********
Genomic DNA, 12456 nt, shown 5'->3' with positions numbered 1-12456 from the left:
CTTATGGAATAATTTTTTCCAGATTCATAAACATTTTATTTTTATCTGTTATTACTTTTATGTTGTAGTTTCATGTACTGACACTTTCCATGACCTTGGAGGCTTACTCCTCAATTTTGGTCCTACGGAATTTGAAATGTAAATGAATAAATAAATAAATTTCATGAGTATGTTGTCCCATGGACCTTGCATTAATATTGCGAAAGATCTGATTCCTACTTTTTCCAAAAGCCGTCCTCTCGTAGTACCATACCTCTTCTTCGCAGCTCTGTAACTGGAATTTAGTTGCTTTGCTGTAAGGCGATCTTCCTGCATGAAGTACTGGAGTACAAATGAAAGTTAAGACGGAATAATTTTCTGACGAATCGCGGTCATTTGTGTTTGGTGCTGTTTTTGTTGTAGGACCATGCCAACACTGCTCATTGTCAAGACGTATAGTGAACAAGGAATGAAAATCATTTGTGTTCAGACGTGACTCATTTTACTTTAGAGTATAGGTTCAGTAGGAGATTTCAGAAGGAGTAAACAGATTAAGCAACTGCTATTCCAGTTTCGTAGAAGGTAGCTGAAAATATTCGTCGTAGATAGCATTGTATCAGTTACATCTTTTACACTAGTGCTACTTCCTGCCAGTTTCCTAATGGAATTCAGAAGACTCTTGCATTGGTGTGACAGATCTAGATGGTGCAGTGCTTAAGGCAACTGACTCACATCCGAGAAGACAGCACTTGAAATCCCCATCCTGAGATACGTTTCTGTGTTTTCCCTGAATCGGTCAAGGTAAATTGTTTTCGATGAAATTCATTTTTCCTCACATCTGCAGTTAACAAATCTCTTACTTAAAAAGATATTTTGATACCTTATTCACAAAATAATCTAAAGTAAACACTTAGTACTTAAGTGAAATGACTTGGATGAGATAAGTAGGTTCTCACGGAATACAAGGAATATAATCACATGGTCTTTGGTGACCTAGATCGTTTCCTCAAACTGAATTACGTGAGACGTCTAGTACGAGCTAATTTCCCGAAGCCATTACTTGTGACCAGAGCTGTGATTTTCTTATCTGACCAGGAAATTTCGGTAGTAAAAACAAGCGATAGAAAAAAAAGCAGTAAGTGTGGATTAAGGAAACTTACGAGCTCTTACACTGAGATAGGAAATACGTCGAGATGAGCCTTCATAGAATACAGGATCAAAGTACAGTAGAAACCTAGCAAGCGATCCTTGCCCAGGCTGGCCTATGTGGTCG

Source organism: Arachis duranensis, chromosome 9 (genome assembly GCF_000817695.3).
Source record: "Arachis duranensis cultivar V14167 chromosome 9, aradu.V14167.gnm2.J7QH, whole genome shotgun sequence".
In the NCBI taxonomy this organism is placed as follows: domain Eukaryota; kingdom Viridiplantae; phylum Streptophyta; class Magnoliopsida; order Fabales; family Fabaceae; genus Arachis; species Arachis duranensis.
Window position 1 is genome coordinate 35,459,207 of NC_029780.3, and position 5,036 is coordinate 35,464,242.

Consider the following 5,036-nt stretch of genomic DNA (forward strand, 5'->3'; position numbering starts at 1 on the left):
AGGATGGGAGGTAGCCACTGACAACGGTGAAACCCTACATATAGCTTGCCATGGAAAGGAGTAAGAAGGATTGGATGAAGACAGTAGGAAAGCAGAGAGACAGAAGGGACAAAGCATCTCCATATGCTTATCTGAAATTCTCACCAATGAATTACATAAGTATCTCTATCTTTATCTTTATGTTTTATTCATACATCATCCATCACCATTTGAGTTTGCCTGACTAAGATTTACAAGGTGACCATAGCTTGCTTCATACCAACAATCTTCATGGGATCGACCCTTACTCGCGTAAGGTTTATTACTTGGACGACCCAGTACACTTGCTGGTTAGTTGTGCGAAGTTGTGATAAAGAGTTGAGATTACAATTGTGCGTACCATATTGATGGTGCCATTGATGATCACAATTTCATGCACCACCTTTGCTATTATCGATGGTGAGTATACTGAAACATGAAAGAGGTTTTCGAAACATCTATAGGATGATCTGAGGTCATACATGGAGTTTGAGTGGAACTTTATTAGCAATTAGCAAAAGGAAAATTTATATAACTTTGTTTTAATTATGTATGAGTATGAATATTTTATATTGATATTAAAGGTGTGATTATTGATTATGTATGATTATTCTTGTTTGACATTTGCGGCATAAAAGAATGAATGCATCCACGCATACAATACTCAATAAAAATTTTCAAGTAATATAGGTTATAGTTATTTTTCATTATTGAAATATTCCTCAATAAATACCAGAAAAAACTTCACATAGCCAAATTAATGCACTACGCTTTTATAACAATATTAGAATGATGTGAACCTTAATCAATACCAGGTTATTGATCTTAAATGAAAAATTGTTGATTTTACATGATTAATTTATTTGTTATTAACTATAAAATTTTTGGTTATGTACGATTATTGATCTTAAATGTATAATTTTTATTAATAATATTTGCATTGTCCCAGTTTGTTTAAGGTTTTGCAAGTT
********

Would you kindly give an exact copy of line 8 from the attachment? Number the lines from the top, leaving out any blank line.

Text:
AGGATGGGAGGTAGCCACTGACAACGGTGAAACCCTACATATAGCTTGCCATGGAAAGGAGTAAGAAGGATTGGATGAAGACAGTAGGAAAGCAGAGAGACAGAAGGGACAAAGCATCTCCATATGCTTATCTGAAATTCTCACCAATGAATTACATAAGTATCTCTATCTTTATCTTTATGTTTTATTCATACATCATCCATCACCATTTGAGTTTGCCTGACTAAGATTTACAAGGTGACCATAGCTTGCTTCATACCAACAATCTTCATGGGATCGACCCTTACTCGCGTAAGGTTTATTACTTGGACGACCCAGTACACTTGCTGGTTAGTTGTGCGAAGTTGTGATAAAGAGTTGAGATTACAATTGTGCGTACCATATTGATGGTGCCATTGATGATCACAATTTCATGCACCACCTTTGCTATTATCGATGGTGAGTATACTGAAACATGAAAGAGGTTTTCGAAACATCTATAGGATGATCTGAGGTCATACATGGAGTTTGAGTGGAACTTTATTAGCAATTAGCAAAAGGAAAATTTATATAACTTTGTTTTAATTATGTATGAGTATGAATATTTTATATTGATATTAAAGGTGTGATTATTGATTATGTATGATTATTCTTGTTTGACATTTGCGGCATAAAAGAATGAATGCATCCACGCATACAATACTCAATAAAAATTTTCAAGTAATATAGGTTATAGTTATTTTTCATTATTGAAATATTCCTCAATAAATACCAGAAAAAACTTCACATAGCCAAATTAATGCACTACGCTTTTATAACAATATTAGAATGATGTGAACCTTAATCAATACCAGGTTATTGATCTTAAATGAAAAATTGTTGATTTTACATGATTAATTTATTTGTTATTAACTATAAAATTTTTGGTTATGTACGATTATTGATCTTAAATGTATAATTTTTATTAATAATATTTGCATTGTCCCAGTTTGTTTAAGGTTTTGCAAGTT